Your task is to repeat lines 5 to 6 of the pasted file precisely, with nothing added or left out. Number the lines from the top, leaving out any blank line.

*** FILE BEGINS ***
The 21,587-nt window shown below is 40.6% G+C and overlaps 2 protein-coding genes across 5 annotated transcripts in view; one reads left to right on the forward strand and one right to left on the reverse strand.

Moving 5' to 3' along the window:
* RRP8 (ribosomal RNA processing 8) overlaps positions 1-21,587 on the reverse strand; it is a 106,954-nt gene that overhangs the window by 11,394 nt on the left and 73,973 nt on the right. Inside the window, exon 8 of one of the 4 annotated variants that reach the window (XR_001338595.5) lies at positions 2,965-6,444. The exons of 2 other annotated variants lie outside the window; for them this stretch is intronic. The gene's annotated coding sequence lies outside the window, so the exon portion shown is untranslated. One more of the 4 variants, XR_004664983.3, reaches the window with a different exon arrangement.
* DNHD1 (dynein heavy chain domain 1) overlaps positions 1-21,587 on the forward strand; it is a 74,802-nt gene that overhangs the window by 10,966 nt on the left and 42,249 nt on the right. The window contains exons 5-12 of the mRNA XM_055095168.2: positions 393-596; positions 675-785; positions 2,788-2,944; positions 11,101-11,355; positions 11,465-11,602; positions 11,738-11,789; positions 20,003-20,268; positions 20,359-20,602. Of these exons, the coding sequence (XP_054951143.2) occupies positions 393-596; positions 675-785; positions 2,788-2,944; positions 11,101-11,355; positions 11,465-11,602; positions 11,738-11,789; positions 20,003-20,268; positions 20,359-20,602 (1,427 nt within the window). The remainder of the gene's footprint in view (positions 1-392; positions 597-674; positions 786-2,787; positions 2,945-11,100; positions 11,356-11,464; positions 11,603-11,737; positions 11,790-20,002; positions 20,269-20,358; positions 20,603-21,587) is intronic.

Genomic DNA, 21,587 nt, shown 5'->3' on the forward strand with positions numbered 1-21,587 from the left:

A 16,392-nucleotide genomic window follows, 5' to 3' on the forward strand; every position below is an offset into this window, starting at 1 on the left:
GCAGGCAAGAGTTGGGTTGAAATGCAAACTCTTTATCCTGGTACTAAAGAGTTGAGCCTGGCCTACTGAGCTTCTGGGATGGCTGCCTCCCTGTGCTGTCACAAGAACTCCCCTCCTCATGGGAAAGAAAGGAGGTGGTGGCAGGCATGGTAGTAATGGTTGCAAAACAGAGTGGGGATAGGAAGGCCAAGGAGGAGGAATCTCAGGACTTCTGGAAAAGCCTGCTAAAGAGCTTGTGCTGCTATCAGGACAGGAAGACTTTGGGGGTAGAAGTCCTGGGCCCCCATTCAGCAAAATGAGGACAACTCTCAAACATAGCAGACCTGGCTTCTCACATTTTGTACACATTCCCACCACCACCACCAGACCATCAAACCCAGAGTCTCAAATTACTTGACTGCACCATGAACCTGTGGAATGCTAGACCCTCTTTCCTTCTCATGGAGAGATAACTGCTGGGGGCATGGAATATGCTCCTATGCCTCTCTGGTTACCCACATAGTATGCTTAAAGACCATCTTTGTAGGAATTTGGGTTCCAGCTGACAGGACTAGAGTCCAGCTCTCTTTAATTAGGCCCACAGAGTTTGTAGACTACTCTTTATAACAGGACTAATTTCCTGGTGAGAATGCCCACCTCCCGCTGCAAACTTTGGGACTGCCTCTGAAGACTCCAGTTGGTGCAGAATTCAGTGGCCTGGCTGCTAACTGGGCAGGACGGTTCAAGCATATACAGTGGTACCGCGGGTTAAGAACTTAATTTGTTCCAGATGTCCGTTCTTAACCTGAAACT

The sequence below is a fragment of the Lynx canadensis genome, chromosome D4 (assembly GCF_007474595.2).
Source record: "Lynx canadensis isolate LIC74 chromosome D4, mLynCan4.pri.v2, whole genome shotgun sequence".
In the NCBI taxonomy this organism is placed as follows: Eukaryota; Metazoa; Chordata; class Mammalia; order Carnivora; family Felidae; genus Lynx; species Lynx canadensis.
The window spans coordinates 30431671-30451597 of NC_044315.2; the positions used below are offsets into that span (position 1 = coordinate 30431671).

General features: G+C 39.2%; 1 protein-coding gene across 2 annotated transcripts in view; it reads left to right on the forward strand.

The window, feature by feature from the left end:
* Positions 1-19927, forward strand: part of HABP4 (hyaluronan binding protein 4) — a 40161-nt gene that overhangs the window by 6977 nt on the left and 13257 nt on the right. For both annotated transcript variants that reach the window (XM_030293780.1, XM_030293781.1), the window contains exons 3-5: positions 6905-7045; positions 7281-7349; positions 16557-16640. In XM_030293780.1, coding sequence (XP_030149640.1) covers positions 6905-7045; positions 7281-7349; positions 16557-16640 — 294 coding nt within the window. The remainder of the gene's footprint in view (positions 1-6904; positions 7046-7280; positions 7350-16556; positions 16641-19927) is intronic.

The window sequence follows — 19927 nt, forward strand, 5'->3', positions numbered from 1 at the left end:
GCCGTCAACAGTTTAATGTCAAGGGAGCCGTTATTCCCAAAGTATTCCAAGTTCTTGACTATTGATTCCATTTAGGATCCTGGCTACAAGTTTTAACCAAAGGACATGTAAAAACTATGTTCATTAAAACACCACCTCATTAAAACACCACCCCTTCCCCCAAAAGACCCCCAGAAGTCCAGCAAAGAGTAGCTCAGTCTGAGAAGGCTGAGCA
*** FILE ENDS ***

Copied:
Genomic DNA, 21,587 nt, shown 5'->3' on the forward strand with positions numbered 1-21,587 from the left:

A 16,392-nucleotide genomic window follows, 5' to 3' on the forward strand; every position below is an offset into this window, starting at 1 on the left: